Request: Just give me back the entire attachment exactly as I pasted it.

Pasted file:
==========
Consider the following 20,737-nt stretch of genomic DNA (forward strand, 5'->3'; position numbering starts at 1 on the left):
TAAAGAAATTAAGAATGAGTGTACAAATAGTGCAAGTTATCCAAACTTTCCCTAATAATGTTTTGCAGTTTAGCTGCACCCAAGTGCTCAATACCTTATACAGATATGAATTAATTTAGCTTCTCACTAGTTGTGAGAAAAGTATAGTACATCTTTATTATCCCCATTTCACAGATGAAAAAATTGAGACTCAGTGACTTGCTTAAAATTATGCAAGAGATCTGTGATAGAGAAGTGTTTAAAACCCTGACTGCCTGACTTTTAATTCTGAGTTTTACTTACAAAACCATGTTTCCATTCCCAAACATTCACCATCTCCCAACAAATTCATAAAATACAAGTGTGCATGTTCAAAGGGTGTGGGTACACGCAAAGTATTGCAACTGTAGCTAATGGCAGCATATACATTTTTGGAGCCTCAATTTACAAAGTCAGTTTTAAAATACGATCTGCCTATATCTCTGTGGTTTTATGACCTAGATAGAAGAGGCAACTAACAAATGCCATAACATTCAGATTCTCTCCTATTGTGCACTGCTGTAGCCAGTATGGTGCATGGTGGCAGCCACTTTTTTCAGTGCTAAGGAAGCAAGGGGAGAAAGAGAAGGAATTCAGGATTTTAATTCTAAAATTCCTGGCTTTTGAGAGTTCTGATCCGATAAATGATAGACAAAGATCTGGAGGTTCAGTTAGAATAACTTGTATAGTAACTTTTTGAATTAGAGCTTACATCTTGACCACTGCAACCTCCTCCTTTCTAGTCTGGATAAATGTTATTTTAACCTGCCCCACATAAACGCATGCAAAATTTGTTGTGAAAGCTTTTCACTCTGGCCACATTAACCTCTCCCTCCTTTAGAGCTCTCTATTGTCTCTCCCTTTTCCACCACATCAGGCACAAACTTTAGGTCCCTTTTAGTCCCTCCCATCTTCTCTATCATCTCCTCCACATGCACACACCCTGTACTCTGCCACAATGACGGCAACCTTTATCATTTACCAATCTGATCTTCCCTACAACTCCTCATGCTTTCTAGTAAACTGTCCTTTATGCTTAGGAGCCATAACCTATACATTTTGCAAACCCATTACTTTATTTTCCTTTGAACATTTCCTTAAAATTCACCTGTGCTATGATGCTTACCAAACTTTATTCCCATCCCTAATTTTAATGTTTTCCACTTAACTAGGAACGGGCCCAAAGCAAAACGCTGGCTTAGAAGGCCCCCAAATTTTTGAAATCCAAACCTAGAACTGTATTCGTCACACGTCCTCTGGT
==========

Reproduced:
Consider the following 20,737-nt stretch of genomic DNA (forward strand, 5'->3'; position numbering starts at 1 on the left):
TAAAGAAATTAAGAATGAGTGTACAAATAGTGCAAGTTATCCAAACTTTCCCTAATAATGTTTTGCAGTTTAGCTGCACCCAAGTGCTCAATACCTTATACAGATATGAATTAATTTAGCTTCTCACTAGTTGTGAGAAAAGTATAGTACATCTTTATTATCCCCATTTCACAGATGAAAAAATTGAGACTCAGTGACTTGCTTAAAATTATGCAAGAGATCTGTGATAGAGAAGTGTTTAAAACCCTGACTGCCTGACTTTTAATTCTGAGTTTTACTTACAAAACCATGTTTCCATTCCCAAACATTCACCATCTCCCAACAAATTCATAAAATACAAGTGTGCATGTTCAAAGGGTGTGGGTACACGCAAAGTATTGCAACTGTAGCTAATGGCAGCATATACATTTTTGGAGCCTCAATTTACAAAGTCAGTTTTAAAATACGATCTGCCTATATCTCTGTGGTTTTATGACCTAGATAGAAGAGGCAACTAACAAATGCCATAACATTCAGATTCTCTCCTATTGTGCACTGCTGTAGCCAGTATGGTGCATGGTGGCAGCCACTTTTTTCAGTGCTAAGGAAGCAAGGGGAGAAAGAGAAGGAATTCAGGATTTTAATTCTAAAATTCCTGGCTTTTGAGAGTTCTGATCCGATAAATGATAGACAAAGATCTGGAGGTTCAGTTAGAATAACTTGTATAGTAACTTTTTGAATTAGAGCTTACATCTTGACCACTGCAACCTCCTCCTTTCTAGTCTGGATAAATGTTATTTTAACCTGCCCCACATAAACGCATGCAAAATTTGTTGTGAAAGCTTTTCACTCTGGCCACATTAACCTCTCCCTCCTTTAGAGCTCTCTATTGTCTCTCCCTTTTCCACCACATCAGGCACAAACTTTAGGTCCCTTTTAGTCCCTCCCATCTTCTCTATCATCTCCTCCACATGCACACACCCTGTACTCTGCCACAATGACGGCAACCTTTATCATTTACCAATCTGATCTTCCCTACAACTCCTCATGCTTTCTAGTAAACTGTCCTTTATGCTTAGGAGCCATAACCTATACATTTTGCAAACCCATTACTTTATTTTCCTTTGAACATTTCCTTAAAATTCACCTGTGCTATGATGCTTACCAAACTTTATTCCCATCCCTAATTTTAATGTTTTCCACTTAACTAGGAACGGGCCCAAAGCAAAACGCTGGCTTAGAAGGCCCCCAAATTTTTGAAATCCAAACCTAGAACTGTATTCGTCACACGTCCTCTGGT